A Revision of OPTEMP-LS Model for Selecting Optimal EMP Combination for Minimizing Sediment and Water Yield from Hilly Urban Watersheds

  • Sagarika Patowary
  • Banasri Sarma
  • Arup Kumar Sarma


Hilly watersheds are inherently susceptible to more sediment and water yield. Urban developments in hills cause conversion of the natural sloppy surface to bare steep cuts, which are imperceptible in orthorectified satellite images. Sediment yield from such hilly watersheds is underestimated when estimation is performed in GIS platform. In order to improve the sustainability of ecological management practices in urban hilly watersheds, this paper revises the well-established optimal ecological management practices (EMP) allocation model “OPTimal EMP Model with Linear Programming for Single Ownership (OPTEMP-LS)” by incorporating the effect of steep hill cut area associated with the urban settlements in hills. This incorporation has basically caused a significant modification in the sediment yield constraints of the model. The revised model has been applied to an urban hilly watershed of Guwahati city. It is found that due to the consideration of soil loss from steep hill cuts, the EMP cost per unit settlement area in the hilly portion becomes 4.77 times higher than the unit cost for the plain portion of the watershed. Again, the implementation of EMPs has reduced the sediment yield from the watershed more efficiently than the peak runoff. Although this revised version of OPTEMP-LS is computationally more intensive, it gives a more realistic scenario of the total cost and efficiency of a watershed management project through the choice of EMPs individually for the plain and hilly area of the watershed as well as for the steep hill cuts.


OPTEMP-LS EMP Steep hill cut area GIS-based RUSLE Soil loss Peak runoff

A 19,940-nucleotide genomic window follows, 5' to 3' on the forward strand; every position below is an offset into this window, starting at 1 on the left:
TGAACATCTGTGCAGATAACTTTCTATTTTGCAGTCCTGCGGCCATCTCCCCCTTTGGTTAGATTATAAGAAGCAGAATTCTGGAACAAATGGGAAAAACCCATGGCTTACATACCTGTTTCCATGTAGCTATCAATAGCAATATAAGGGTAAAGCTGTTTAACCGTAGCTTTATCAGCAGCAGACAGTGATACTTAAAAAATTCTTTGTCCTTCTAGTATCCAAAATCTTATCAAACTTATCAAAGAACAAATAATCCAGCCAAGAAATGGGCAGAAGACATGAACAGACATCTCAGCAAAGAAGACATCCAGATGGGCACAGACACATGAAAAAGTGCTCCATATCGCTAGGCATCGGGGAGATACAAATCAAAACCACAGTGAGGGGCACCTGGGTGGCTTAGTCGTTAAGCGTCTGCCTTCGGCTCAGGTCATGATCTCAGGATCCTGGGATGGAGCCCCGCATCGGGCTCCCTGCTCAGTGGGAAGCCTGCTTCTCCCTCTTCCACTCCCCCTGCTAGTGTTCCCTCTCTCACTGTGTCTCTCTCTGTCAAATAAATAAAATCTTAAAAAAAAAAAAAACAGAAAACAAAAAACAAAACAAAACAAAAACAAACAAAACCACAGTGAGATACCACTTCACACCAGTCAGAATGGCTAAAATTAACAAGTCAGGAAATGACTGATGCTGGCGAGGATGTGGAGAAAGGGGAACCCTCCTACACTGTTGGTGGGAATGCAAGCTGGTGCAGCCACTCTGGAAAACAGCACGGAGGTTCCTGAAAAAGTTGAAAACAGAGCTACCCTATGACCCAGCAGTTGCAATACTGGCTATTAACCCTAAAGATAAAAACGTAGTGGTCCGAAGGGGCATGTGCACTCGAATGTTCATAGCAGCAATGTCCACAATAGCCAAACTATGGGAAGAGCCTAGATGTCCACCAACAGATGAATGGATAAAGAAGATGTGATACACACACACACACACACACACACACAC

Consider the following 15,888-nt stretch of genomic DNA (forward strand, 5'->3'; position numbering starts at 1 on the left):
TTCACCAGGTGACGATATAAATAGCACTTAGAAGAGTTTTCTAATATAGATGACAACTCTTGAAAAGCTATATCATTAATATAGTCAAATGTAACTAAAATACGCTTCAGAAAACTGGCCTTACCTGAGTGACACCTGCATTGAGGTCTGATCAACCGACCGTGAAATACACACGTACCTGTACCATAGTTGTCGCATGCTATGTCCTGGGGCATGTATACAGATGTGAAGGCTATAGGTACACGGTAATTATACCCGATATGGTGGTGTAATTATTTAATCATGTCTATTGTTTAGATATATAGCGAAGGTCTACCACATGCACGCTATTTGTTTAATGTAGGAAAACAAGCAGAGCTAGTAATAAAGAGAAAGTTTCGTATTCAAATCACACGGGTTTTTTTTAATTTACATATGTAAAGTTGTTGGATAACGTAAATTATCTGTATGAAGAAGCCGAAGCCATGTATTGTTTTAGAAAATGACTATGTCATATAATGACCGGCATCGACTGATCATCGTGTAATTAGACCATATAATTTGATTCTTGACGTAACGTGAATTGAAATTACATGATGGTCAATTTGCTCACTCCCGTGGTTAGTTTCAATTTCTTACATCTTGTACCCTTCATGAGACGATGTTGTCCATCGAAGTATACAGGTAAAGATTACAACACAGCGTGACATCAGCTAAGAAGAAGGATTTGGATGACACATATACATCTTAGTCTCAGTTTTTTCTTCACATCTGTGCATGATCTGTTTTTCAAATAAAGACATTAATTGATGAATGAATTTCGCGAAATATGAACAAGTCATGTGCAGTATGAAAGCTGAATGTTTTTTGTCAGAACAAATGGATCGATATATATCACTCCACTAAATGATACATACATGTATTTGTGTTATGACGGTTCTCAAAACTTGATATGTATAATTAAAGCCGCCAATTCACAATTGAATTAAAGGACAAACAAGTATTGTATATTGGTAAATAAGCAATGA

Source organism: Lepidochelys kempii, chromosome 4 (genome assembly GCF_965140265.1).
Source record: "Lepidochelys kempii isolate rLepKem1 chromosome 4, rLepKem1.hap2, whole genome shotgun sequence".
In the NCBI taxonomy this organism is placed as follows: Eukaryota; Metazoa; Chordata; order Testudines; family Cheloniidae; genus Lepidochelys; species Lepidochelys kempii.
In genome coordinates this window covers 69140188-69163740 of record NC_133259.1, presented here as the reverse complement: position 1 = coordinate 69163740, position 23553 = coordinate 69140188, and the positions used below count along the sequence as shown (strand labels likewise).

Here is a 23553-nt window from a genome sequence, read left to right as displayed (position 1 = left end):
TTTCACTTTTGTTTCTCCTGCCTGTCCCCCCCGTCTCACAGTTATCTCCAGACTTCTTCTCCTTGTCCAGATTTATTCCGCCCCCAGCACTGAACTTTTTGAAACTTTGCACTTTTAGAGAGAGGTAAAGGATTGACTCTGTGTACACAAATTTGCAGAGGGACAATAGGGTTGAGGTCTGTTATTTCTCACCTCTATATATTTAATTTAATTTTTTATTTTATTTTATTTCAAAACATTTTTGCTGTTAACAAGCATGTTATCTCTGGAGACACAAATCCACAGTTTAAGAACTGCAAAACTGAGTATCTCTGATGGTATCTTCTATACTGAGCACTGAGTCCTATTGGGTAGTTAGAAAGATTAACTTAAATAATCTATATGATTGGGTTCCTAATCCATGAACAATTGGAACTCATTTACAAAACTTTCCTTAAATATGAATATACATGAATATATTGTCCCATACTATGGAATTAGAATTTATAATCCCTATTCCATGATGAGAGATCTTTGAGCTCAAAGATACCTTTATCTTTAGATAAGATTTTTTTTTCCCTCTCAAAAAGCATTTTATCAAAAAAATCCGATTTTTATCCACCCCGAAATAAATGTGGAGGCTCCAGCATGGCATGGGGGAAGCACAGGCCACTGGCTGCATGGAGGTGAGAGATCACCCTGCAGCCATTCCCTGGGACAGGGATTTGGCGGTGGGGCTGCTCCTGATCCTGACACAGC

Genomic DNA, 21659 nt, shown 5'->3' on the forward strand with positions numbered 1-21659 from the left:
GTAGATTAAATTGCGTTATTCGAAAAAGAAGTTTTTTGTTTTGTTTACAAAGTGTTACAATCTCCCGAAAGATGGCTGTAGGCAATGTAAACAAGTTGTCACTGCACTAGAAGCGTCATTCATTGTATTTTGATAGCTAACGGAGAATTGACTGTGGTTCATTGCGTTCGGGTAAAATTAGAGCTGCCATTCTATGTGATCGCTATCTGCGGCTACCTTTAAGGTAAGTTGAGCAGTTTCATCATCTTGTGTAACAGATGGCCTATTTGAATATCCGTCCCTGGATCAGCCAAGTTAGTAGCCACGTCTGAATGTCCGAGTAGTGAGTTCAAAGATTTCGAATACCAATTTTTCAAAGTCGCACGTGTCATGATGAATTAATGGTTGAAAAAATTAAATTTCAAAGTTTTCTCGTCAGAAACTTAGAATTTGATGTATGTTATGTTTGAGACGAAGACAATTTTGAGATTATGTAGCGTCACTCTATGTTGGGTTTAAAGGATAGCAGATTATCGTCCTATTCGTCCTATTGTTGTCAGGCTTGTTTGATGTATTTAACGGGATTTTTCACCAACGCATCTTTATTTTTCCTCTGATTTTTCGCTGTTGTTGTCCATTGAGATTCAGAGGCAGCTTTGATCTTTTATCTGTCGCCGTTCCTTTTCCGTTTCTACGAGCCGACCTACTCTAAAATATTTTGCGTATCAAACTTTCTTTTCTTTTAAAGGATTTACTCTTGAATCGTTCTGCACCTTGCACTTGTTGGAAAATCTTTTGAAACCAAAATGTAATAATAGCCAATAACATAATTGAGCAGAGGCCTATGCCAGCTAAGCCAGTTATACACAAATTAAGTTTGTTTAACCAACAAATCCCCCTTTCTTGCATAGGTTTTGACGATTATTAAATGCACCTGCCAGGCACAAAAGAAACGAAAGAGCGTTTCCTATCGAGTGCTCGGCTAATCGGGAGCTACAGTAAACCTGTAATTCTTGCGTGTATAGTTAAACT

Compliance with Ethical Standards

Conflict of Interest



  1. Aswathy SS, Sindhu P (2013) Effect of urbanization on soil erosion. International Journal of Innovative Research in Science. Eng Technol 2(1):75–81Google Scholar
  2. Chang NB, Wen CG, Wu SL (1995) Optimal management of environmental and land resources in a reservoir watershed by multiobjective programming. J Environ Manag 44(2):144–161CrossRefGoogle Scholar
  3. Christchurch City Council (2011) Waterways, Wetlands and Drainage Guide: Rainfall and runoff, Chapter 21, Part B. Christchurch, New Zealand, Christchurch City Council 21–1–21-15Google Scholar
  4. Fang X, Thompson DB, Cleveland TG, Pradhan P, Malla R (2008) Time of concentration estimated using watershed parameters determined by automated and manual methods. J Irrig Drain Eng 134(2):202–211CrossRefGoogle Scholar
  5. Gabriel SA, Faria JA, Moglen GE (2006) A multiobjective optimization approach to smart growth in land development. Socio Econ Plan Sci 40(3):212–248CrossRefGoogle Scholar
  6. Gelagay HS, Minale AS (2016) Soil loss estimation using GIS and remote sensing techniques: a case of Koga watershed, northwestern Ethiopia. Int Soil Water Conserv Res 4(2):126–136CrossRefGoogle Scholar
  7. GMDA (2006) Building bye-laws for Guwahati metropolitan area. Guwahati Metropolitan Development Authority, GuwahatiGoogle Scholar
  8. Han Y, Huang YF, Wang GQ, Maqsood I (2011) A Multi-objective Linear Programming Model with Interval Parameters for Water Resources Allocation in Dalian City. Water Resour Manag 25:449–463CrossRefGoogle Scholar
  9. Hsieh CD, Yang WF (2007) Optimal nonpoint source pollution control strategies for a reservoir watershed in Taiwan. J Environ Manag 85(4):908–917CrossRefGoogle Scholar
  10. Kang IS, Park JI, Singh VP (1998) Effect of urbanization on runoff characteristics of the On-Cheon Stream watershed in Pusan, Korea. Hydrol Process 12(2):351–363CrossRefGoogle Scholar